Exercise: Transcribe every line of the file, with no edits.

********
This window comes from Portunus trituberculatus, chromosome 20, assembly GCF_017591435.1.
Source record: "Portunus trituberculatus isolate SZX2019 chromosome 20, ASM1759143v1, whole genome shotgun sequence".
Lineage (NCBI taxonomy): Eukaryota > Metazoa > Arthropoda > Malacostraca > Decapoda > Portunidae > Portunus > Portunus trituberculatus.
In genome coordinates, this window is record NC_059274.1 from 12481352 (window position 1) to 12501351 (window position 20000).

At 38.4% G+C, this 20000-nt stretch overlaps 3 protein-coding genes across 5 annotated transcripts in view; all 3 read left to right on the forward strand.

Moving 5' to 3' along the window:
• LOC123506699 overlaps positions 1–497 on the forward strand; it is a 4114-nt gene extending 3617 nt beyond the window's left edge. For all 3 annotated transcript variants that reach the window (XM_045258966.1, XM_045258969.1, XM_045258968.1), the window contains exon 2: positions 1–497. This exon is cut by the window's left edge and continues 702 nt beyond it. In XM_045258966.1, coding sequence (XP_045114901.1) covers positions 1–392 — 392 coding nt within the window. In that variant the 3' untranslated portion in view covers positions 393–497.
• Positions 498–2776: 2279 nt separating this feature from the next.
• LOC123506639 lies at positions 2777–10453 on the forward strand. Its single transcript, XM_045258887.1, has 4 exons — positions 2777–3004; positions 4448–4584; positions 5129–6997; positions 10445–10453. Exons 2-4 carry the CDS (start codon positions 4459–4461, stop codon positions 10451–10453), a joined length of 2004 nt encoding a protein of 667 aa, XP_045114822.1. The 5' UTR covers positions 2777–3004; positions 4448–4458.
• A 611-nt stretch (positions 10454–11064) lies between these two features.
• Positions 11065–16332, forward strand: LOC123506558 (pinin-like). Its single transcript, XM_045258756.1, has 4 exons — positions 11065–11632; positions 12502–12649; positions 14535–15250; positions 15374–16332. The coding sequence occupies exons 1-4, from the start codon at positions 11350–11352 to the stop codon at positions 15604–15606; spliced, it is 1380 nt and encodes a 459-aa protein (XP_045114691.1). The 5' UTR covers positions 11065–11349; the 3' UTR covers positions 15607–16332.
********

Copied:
This window comes from Portunus trituberculatus, chromosome 20, assembly GCF_017591435.1.
Source record: "Portunus trituberculatus isolate SZX2019 chromosome 20, ASM1759143v1, whole genome shotgun sequence".
Lineage (NCBI taxonomy): Eukaryota > Metazoa > Arthropoda > Malacostraca > Decapoda > Portunidae > Portunus > Portunus trituberculatus.
In genome coordinates, this window is record NC_059274.1 from 12481352 (window position 1) to 12501351 (window position 20000).

At 38.4% G+C, this 20000-nt stretch overlaps 3 protein-coding genes across 5 annotated transcripts in view; all 3 read left to right on the forward strand.

Moving 5' to 3' along the window:
• LOC123506699 overlaps positions 1–497 on the forward strand; it is a 4114-nt gene extending 3617 nt beyond the window's left edge. For all 3 annotated transcript variants that reach the window (XM_045258966.1, XM_045258969.1, XM_045258968.1), the window contains exon 2: positions 1–497. This exon is cut by the window's left edge and continues 702 nt beyond it. In XM_045258966.1, coding sequence (XP_045114901.1) covers positions 1–392 — 392 coding nt within the window. In that variant the 3' untranslated portion in view covers positions 393–497.
• Positions 498–2776: 2279 nt separating this feature from the next.
• LOC123506639 lies at positions 2777–10453 on the forward strand. Its single transcript, XM_045258887.1, has 4 exons — positions 2777–3004; positions 4448–4584; positions 5129–6997; positions 10445–10453. Exons 2-4 carry the CDS (start codon positions 4459–4461, stop codon positions 10451–10453), a joined length of 2004 nt encoding a protein of 667 aa, XP_045114822.1. The 5' UTR covers positions 2777–3004; positions 4448–4458.
• A 611-nt stretch (positions 10454–11064) lies between these two features.
• Positions 11065–16332, forward strand: LOC123506558 (pinin-like). Its single transcript, XM_045258756.1, has 4 exons — positions 11065–11632; positions 12502–12649; positions 14535–15250; positions 15374–16332. The coding sequence occupies exons 1-4, from the start codon at positions 11350–11352 to the stop codon at positions 15604–15606; spliced, it is 1380 nt and encodes a 459-aa protein (XP_045114691.1). The 5' UTR covers positions 11065–11349; the 3' UTR covers positions 15607–16332.